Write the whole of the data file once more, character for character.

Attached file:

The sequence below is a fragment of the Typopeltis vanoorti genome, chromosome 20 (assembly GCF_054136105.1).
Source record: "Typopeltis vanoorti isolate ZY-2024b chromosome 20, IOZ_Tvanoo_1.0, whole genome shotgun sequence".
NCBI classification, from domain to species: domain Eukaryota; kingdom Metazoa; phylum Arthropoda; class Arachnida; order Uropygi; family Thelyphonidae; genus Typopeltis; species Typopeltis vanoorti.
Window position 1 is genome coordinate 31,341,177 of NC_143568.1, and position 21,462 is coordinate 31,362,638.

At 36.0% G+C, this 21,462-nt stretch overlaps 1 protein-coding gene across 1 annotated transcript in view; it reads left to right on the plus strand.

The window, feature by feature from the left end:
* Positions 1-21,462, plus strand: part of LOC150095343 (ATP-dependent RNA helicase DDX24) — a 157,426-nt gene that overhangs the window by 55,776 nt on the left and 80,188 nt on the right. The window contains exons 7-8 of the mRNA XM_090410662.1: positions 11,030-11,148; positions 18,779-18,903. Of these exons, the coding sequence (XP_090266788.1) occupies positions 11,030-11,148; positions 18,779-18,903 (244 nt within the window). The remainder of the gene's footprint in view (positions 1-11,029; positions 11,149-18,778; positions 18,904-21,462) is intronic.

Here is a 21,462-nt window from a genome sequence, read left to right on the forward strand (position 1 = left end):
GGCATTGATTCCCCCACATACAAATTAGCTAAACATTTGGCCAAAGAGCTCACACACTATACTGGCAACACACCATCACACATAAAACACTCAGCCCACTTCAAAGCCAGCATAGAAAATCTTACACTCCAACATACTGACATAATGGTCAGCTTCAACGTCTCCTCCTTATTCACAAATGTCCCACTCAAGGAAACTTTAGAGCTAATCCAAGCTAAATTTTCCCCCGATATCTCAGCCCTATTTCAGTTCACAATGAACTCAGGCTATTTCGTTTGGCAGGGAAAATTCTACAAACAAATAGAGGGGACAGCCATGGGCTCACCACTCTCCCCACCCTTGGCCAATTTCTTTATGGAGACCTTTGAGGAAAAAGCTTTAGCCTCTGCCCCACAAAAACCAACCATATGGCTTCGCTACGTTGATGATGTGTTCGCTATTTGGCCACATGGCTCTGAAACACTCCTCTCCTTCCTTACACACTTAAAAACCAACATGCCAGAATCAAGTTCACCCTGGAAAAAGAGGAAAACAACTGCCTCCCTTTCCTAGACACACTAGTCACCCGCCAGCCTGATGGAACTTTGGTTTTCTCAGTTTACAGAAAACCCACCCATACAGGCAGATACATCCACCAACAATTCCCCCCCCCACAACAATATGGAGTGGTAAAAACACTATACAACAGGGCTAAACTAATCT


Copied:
The sequence below is a fragment of the Typopeltis vanoorti genome, chromosome 20 (assembly GCF_054136105.1).
Source record: "Typopeltis vanoorti isolate ZY-2024b chromosome 20, IOZ_Tvanoo_1.0, whole genome shotgun sequence".
NCBI classification, from domain to species: domain Eukaryota; kingdom Metazoa; phylum Arthropoda; class Arachnida; order Uropygi; family Thelyphonidae; genus Typopeltis; species Typopeltis vanoorti.
Window position 1 is genome coordinate 31,341,177 of NC_143568.1, and position 21,462 is coordinate 31,362,638.

At 36.0% G+C, this 21,462-nt stretch overlaps 1 protein-coding gene across 1 annotated transcript in view; it reads left to right on the plus strand.

The window, feature by feature from the left end:
* Positions 1-21,462, plus strand: part of LOC150095343 (ATP-dependent RNA helicase DDX24) — a 157,426-nt gene that overhangs the window by 55,776 nt on the left and 80,188 nt on the right. The window contains exons 7-8 of the mRNA XM_090410662.1: positions 11,030-11,148; positions 18,779-18,903. Of these exons, the coding sequence (XP_090266788.1) occupies positions 11,030-11,148; positions 18,779-18,903 (244 nt within the window). The remainder of the gene's footprint in view (positions 1-11,029; positions 11,149-18,778; positions 18,904-21,462) is intronic.

Here is a 21,462-nt window from a genome sequence, read left to right on the forward strand (position 1 = left end):
GGCATTGATTCCCCCACATACAAATTAGCTAAACATTTGGCCAAAGAGCTCACACACTATACTGGCAACACACCATCACACATAAAACACTCAGCCCACTTCAAAGCCAGCATAGAAAATCTTACACTCCAACATACTGACATAATGGTCAGCTTCAACGTCTCCTCCTTATTCACAAATGTCCCACTCAAGGAAACTTTAGAGCTAATCCAAGCTAAATTTTCCCCCGATATCTCAGCCCTATTTCAGTTCACAATGAACTCAGGCTATTTCGTTTGGCAGGGAAAATTCTACAAACAAATAGAGGGGACAGCCATGGGCTCACCACTCTCCCCACCCTTGGCCAATTTCTTTATGGAGACCTTTGAGGAAAAAGCTTTAGCCTCTGCCCCACAAAAACCAACCATATGGCTTCGCTACGTTGATGATGTGTTCGCTATTTGGCCACATGGCTCTGAAACACTCCTCTCCTTCCTTACACACTTAAAAACCAACATGCCAGAATCAAGTTCACCCTGGAAAAAGAGGAAAACAACTGCCTCCCTTTCCTAGACACACTAGTCACCCGCCAGCCTGATGGAACTTTGGTTTTCTCAGTTTACAGAAAACCCACCCATACAGGCAGATACATCCACCAACAATTCCCCCCCCCACAACAATATGGAGTGGTAAAAACACTATACAACAGGGCTAAACTAATCT